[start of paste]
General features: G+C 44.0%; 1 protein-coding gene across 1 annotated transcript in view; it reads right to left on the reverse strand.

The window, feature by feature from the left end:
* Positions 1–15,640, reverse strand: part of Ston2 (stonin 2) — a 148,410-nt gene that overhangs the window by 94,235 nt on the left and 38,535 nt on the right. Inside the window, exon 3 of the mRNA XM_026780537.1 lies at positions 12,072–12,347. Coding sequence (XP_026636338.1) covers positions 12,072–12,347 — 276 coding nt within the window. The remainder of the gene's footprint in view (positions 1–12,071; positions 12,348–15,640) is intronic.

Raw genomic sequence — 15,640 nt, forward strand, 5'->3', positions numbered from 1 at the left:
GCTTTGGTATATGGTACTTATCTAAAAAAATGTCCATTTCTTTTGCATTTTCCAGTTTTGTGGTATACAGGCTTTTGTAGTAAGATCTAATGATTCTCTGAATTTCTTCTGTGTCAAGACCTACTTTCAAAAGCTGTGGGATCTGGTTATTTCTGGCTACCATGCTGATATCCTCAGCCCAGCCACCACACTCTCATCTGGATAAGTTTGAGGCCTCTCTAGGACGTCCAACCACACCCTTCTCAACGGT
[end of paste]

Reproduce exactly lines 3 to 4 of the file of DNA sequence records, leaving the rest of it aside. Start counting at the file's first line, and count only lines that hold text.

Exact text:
* Positions 1–15,640, reverse strand: part of Ston2 (stonin 2) — a 148,410-nt gene that overhangs the window by 94,235 nt on the left and 38,535 nt on the right. Inside the window, exon 3 of the mRNA XM_026780537.1 lies at positions 12,072–12,347. Coding sequence (XP_026636338.1) covers positions 12,072–12,347 — 276 coding nt within the window. The remainder of the gene's footprint in view (positions 1–12,071; positions 12,348–15,640) is intronic.

Raw genomic sequence — 15,640 nt, forward strand, 5'->3', positions numbered from 1 at the left: